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William Shakespeare 's The Merchant Of Venice

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Some stories take what feels like forever to finally begin. A lengthy introduction, extra details or seemingly useless dialogue can make readers skip over what seems like a false beginning to a good story. But think about this: what if those seemingly lengthy, extra, useless words were actually important? For example, the opening 115 lines of William Shakespeare’s The Merchant of Venice are provide minimal support to the story at first glance. In these lines, Antonio and his friends are discussing the dynamics of happiness and sadness in order to find the root of Antonio’s sad mood. This portion of the play gives background information about Antonio’s ships which becomes relevant when Bassanio needs his help later, but other than that the…show more content…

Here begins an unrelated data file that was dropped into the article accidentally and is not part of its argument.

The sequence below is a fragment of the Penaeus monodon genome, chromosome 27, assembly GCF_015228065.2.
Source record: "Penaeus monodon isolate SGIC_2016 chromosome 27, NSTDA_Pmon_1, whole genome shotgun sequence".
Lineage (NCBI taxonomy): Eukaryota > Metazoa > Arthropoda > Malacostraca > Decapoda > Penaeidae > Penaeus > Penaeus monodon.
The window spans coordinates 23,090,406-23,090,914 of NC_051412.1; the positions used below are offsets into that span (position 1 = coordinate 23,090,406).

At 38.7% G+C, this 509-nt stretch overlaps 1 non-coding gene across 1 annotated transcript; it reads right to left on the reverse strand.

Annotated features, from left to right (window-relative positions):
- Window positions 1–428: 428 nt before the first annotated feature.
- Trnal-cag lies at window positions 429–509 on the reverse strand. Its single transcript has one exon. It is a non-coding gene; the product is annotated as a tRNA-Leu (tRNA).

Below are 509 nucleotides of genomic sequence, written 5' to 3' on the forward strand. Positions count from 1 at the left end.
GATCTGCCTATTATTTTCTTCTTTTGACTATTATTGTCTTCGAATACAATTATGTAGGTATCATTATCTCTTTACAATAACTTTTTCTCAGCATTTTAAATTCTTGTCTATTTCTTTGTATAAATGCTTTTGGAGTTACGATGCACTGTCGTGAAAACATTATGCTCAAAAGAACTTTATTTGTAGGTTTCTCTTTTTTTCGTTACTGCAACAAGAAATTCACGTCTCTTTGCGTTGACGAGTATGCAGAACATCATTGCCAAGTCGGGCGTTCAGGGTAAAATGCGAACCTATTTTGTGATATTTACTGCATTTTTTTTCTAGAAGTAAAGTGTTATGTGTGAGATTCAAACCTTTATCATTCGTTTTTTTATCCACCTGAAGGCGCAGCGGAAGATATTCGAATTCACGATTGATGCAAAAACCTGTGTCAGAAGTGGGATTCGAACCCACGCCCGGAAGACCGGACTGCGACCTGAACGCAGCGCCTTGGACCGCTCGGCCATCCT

He then refuses to accept anything but a “pound of flesh” for the bond, even when he is offered significant money. In addition to these things, he makes it known that he hates Antonio because he is not good at business and because he is a Christian while Shylock is a Jew. Hating the protagonist places him as the antagonist of the play. The opening 115 lines set up the play because these lines contain the first dialogue and they also declare the conflict’s beginning through their language. Towards the end of the conversation between Antonio, Salerio and Solanio, Solanio mentions “two-headed Janus” (I.i.50), who is the Roman god of all beginnings. Janus’ name comes from the Roman word, jani, which are structures that were used for “symbolically auspicious entrances or exits” (The Editors of Encyclopædia Britannica). In this definition, auspicious means “showing or suggesting that future success is likely” (Auspicious). As soon as Solanio is done with speaking about Janus and finishes what he has to say, Bassanio enters the room; a character who leads Antonio into the conflict of the play. Solanio’s mention of Janus is an example of foreshadowing in these opening lines. Upon mention of the Roman god of all beginnings, the character who begins the conflict of the play enters the room. In addition to this, Janus’ name comes from a word that shows an
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